Washington man copes with trigeminal neuralgia
A man in the town of Washington says it's a challenge for him to go out in daylight or even listen to music.
And he says it's all because of chronic pain from a rare disease.
June 28th, 2011 is a day that forever changed Howard Techau's life.
"I was at work and I just had this pain in my head."
A feeling he describes as:
"Stakes being drive home in the top of my head and my ear and my eye."
In shock, Techau left work.
"I tried to drive home and I don't remember the drive home except I almost hit a car head on."
Techau says he passed out as soon as he got home.
"The MRI's didn't show anything and I did a CT scan too to see if there's any physical damage which there wasn't."
Nearly a year later, and after a slew of medications, Techau says doctors at Mayo Clinic in Rochester, Minnesota, diagnosed him with trigeminal neuralgia, or TN.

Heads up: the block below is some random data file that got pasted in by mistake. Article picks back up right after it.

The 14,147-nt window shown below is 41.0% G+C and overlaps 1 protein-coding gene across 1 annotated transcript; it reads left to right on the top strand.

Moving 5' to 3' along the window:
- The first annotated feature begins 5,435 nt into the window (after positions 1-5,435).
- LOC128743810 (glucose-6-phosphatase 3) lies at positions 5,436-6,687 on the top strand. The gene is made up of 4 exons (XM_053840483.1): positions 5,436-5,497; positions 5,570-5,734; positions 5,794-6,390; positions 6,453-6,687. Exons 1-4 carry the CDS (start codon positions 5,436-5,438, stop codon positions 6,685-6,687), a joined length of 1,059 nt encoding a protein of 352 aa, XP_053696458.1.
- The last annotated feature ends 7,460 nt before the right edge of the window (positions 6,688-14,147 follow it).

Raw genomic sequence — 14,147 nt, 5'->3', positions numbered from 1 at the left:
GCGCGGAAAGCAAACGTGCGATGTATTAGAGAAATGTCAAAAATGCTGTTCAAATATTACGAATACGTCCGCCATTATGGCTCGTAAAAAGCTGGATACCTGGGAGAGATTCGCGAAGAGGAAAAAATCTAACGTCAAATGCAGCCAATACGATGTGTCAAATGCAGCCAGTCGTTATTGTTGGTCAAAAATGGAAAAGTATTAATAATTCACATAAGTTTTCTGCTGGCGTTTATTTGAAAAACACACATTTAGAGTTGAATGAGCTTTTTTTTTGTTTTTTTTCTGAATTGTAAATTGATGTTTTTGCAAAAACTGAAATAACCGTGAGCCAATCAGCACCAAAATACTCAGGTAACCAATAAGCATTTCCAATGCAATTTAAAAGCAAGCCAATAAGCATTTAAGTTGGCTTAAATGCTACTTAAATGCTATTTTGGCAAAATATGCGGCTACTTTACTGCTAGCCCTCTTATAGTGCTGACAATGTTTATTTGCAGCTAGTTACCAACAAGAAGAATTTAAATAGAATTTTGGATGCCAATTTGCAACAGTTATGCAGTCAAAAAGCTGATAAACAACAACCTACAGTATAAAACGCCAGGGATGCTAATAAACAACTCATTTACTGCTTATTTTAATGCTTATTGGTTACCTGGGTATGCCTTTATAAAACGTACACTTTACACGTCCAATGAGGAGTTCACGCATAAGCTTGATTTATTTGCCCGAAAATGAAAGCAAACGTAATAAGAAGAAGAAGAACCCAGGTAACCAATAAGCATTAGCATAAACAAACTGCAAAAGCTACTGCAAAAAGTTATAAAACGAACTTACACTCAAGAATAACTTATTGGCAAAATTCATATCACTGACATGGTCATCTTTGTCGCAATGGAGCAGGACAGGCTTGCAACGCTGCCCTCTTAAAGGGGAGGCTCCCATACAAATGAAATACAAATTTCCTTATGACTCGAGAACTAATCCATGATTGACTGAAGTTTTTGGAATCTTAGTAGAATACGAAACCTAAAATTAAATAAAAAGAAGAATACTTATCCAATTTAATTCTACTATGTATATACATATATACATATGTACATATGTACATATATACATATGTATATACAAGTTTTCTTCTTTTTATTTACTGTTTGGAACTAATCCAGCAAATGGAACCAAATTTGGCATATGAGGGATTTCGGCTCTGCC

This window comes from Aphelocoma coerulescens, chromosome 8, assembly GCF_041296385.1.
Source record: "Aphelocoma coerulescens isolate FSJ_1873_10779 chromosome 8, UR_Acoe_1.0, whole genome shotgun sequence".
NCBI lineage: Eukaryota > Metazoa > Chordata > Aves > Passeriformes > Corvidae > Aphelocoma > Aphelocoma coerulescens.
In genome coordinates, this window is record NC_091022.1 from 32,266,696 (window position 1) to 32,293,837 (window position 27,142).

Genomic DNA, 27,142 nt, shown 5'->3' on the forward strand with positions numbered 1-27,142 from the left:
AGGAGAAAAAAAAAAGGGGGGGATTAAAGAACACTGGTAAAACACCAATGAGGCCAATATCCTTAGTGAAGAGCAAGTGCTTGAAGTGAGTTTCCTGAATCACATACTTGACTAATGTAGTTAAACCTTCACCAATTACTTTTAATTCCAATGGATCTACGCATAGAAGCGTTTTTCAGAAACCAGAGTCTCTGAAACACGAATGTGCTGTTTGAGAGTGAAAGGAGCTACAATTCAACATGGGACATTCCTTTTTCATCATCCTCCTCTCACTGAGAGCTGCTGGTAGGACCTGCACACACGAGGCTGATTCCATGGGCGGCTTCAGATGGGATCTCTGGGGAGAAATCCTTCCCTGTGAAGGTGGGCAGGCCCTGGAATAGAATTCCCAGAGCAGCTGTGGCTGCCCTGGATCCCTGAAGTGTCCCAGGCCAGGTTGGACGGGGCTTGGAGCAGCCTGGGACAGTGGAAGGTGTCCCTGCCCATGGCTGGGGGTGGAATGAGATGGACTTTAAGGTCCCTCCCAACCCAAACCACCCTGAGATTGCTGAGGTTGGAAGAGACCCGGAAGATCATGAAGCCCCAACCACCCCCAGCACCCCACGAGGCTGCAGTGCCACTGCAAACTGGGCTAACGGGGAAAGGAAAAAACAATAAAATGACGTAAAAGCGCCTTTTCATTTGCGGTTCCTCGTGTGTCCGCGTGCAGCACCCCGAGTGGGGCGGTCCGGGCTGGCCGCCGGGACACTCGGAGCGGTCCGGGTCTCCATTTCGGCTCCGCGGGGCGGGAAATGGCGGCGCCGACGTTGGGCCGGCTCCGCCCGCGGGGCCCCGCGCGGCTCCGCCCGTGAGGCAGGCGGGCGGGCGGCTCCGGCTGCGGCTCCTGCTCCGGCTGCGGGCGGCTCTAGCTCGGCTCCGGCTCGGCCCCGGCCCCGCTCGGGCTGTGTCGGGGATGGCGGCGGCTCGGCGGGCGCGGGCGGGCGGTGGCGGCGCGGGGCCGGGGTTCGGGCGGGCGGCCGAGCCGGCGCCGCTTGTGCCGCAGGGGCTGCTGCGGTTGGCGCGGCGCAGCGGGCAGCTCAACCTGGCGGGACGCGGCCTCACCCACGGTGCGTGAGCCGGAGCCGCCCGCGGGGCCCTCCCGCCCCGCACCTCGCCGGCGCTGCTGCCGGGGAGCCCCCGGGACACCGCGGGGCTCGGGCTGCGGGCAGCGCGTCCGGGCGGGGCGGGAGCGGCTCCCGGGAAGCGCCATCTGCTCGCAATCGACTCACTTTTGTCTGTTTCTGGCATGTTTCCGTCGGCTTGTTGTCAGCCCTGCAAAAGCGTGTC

Mayo staff say the disease is triggered by a disruption in one of the core brain nerves.
"I basically had shingles inside the brain."
Since his diagnosis, Techau says he's involved in a number of therapies.
"I had a hard time with talking, brushing my teeth, eating without going into severe flair."
He also recently had surgery to install a neurostimulator, which helps him control most of his pain.
Now that his symptoms are manageable, Techau says he wants to raise awareness about TN.
"There's a lot of loneliness with this disease people just shun you."
And for others to understand why his behavior has changed over the past five years.
"If I would have came out here with all the brightness and stuff I wouldn't be able to stand, I would have to go inside."
Techau is encouraging everyone to wear teal this Friday to observe international TN awareness day.